In a memo prepared for Secretary of Education Dr. Miguel Cardona the Department notes:
“Internal discussions have resolved most key operational and policy issues necessary for speedy implementation…potentially allowing immediate eligibility determination for millions of borrowers, the first cancellations within 45 days of announcement and millions of cancellations within 90 days.”
A spokesperson from the Department Education issued a statement saying:
“The Department’s review of broad based debt cancellation remains ongoing and no decisions have been made…We are not going to comment on any alleged internal documents or internal deliberations about hypothetical scenarios.”
The White House for their part said the Administration “is continuing to assess options for cancellation and no decision has been made.”
3. In the States: Military Veterans in Florida can Teach without a Bachelor’s Degree
In June, the Florida Legislature passed a bill as part of an $8.6 million package to expand career and workforce training opportunities for Veterans and their spouses. This month, the Florida Department of Education has dropped requirements for Veterans seeking to become an educator in an effort to combat the critical shortage of educators across the state. Veterans can receive a ‘temporary’ five-year teaching certificate if they meet the following requirements:
- At least 48 months of military service with an honorable or medical discharge.
- At least 60 college credits with a 2.5 grade point average.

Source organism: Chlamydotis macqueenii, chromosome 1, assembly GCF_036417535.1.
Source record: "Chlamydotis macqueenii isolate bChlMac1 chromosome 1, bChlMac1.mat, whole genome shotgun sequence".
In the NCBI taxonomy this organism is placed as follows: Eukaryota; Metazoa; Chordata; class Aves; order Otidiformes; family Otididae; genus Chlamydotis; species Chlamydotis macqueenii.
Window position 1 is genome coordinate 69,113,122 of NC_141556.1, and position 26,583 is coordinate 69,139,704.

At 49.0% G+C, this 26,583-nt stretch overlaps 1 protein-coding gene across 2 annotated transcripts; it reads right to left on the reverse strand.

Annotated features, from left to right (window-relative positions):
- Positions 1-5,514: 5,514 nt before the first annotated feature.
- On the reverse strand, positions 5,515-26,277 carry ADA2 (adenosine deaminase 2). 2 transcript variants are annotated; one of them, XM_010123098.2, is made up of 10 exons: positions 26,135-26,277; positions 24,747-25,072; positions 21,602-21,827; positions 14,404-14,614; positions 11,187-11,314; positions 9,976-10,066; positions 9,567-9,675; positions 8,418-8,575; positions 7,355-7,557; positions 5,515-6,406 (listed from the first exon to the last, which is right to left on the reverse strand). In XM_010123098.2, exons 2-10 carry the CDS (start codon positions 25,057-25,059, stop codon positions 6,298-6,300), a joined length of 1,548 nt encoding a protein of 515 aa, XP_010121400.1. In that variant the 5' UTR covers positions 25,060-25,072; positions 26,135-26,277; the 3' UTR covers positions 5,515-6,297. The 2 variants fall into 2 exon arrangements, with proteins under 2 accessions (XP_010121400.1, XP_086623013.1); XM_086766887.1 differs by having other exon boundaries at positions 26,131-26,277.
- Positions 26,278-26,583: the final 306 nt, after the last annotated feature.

- Passage of a Florida subject area exam for bachelor’s level subjects. For temporary certificates, these exams are available in more than 30 subject areas.
- Employment in a Florida school district, which can include charter schools.
In an interview with K-12 Dive , AACTE Vice President of Research and Policy Dr. Jacqueline Rodriguez said:
“Florida’s new policy shortcuts the preparation necessary to teach our nation’s students and shortchanges the veteran by setting them up for failure rather than success… The United States Department of Defense would not recommend that a para-educator on Friday become an officer in the military on Monday…We can all agree that there must be standards of excellence and quality assurance in every discipline.”
4. New Resources for Educators
- The House Budget Committee issued a new report that highlights policies the federal government can implement to benefit children.
- The Biden-Harris Administration released a fact sheet in conjunction with a slew of new higher education rules that largely target the on the for-profit college industry.
- The Learning Policy Institute is out with a new report that looks at the correlation between preschool program ratings and learning gains. The report notes that children in higher-tier programs showed more learning and development than those in lower-tier programs. Preschool children who are Black, Multiracial, or Latinx were underrepresented in higher-quality programs.
The House breaks for their summer recess today and the Senate is expected to follow next week- with Democrats hopeful that their recess will come after the passage of a new reconciliation package released this week by Senator Manchin; “The Inflation Reduction Act of 2022”. While Washington Update typically breaks with Congress during recess you can expect to see me back in your inbox periodically throughout August reporting on education policy happenings across the states.
Until next time, take care of yourselves and each other.